“Noise is an underestimated threat that can cause a number of short- and long-term health problems, such as sleep disturbance, cardiovascular effects, poorer work and school performance and hearing impairment.
Noise has emerged as a leading environmental nuisance in the World Health Organisation European Region and the public complains about excessive noise more and more often.
How loud is too loud?
The WHO guidelines for community noise recommend less than 30 decibels (dB) in bedrooms during the night for a sleep of good quality and less than 35 dB in classrooms to allow good teaching and learning conditions.
How many people are affected?
According to a European Union publication:
- about 40% of the population in EU countries is exposed to road traffic noise at levels exceeding 55 dB;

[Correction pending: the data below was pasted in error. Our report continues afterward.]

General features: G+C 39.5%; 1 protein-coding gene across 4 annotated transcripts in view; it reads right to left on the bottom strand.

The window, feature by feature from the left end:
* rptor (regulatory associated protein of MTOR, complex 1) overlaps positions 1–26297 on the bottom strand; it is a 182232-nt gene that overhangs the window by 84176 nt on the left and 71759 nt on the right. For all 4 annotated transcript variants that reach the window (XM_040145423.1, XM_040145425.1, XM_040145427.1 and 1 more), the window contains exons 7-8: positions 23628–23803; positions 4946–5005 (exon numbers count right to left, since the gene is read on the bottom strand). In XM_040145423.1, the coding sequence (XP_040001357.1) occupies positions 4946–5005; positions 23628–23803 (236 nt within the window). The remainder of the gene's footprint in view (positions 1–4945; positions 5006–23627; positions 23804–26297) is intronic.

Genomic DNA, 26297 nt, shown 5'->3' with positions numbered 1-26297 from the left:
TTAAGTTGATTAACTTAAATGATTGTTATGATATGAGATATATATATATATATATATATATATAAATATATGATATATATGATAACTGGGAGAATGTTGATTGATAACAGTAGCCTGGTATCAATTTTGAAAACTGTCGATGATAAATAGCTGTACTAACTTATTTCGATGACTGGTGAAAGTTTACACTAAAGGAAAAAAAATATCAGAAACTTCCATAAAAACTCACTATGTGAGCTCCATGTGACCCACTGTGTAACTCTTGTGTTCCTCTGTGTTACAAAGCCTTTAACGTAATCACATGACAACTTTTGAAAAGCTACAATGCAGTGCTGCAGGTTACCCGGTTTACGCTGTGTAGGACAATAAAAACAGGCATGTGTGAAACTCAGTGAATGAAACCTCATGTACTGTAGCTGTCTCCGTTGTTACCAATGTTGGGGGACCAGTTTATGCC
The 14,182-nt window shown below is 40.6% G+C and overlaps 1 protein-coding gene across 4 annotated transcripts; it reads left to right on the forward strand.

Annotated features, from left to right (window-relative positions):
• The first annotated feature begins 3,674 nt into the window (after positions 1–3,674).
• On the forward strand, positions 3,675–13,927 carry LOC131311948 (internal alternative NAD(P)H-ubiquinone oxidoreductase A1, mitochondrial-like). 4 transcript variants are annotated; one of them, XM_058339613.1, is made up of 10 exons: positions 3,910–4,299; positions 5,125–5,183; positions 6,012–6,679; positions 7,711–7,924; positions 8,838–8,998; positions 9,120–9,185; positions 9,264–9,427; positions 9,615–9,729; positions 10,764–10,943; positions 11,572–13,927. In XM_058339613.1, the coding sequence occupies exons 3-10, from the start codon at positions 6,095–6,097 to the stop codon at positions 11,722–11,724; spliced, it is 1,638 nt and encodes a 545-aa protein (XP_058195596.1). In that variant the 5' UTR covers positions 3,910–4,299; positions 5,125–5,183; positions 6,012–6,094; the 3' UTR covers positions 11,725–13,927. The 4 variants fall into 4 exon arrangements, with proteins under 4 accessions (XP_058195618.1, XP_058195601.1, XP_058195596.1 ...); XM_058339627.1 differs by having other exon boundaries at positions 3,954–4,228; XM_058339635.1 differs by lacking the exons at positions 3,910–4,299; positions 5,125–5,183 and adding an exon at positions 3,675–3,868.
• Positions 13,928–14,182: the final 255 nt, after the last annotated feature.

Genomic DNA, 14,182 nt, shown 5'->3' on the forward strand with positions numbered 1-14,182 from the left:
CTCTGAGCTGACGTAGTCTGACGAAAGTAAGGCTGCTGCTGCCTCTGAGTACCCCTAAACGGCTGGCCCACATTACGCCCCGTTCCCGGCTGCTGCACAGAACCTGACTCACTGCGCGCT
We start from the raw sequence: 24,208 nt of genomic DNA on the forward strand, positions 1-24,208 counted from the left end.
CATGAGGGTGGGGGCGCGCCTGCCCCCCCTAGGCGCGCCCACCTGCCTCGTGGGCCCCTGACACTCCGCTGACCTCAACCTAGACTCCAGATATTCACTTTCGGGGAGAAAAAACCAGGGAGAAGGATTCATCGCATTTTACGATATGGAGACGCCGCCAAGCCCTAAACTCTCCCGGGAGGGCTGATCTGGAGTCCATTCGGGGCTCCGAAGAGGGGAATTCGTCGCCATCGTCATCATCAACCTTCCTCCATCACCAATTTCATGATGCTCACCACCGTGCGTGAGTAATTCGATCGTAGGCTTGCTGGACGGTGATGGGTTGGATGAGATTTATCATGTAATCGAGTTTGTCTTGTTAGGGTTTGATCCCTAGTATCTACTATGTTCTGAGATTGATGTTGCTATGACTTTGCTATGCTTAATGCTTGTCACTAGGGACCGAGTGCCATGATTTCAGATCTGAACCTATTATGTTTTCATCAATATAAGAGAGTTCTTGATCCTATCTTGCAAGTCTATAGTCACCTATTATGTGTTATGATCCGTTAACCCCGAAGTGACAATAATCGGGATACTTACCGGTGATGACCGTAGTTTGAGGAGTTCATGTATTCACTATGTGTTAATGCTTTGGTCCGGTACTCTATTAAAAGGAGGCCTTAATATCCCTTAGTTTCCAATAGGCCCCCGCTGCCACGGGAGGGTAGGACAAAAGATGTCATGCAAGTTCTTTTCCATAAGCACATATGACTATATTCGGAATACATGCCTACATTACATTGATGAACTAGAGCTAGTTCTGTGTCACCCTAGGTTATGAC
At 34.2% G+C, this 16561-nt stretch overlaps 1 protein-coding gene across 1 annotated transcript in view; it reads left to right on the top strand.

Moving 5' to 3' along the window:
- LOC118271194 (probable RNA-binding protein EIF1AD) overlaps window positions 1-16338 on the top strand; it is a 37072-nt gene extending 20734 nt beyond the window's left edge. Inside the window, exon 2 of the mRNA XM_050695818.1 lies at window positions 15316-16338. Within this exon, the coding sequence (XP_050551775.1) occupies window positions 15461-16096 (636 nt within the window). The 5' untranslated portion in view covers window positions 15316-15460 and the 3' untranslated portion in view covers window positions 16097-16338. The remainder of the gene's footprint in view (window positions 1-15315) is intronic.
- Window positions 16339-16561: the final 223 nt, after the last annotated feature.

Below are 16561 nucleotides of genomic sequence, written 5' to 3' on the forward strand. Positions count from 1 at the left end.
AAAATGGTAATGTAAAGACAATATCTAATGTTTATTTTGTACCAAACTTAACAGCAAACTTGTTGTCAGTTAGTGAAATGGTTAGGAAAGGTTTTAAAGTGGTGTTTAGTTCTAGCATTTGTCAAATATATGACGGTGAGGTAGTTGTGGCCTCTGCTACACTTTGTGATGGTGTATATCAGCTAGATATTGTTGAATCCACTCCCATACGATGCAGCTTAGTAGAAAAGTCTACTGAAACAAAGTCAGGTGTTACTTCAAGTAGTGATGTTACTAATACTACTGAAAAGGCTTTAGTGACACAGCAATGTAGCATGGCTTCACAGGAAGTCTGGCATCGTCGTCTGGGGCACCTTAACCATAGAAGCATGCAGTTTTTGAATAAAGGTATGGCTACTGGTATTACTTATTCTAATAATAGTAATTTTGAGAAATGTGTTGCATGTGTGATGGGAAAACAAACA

- 20% is exposed to levels exceeding 65 dB during the daytime; and
- more than 30% is exposed to levels exceeding 55 dB at night.”
So traffic noise is a huge problem with chronic health impacts for large proportions of the population.
Great then that the BBC series ‘Bang Goes the Theory‘ recently recognised the importance of noise in our lives.
When it came to traffic noise, however, it all turned slightly bizarre. Rather than exploring this ‘underestimated threat’ the editorial slant was that cars are getting TOO QUIET.
If you are quick you can catch the piece about 23 minutes in on iplayer: Bang_Goes_the_Theory_Series_6_Is_Life_Too_Loud
Don’t miss the classic line, “As a cyclist, a loud car is a good car”.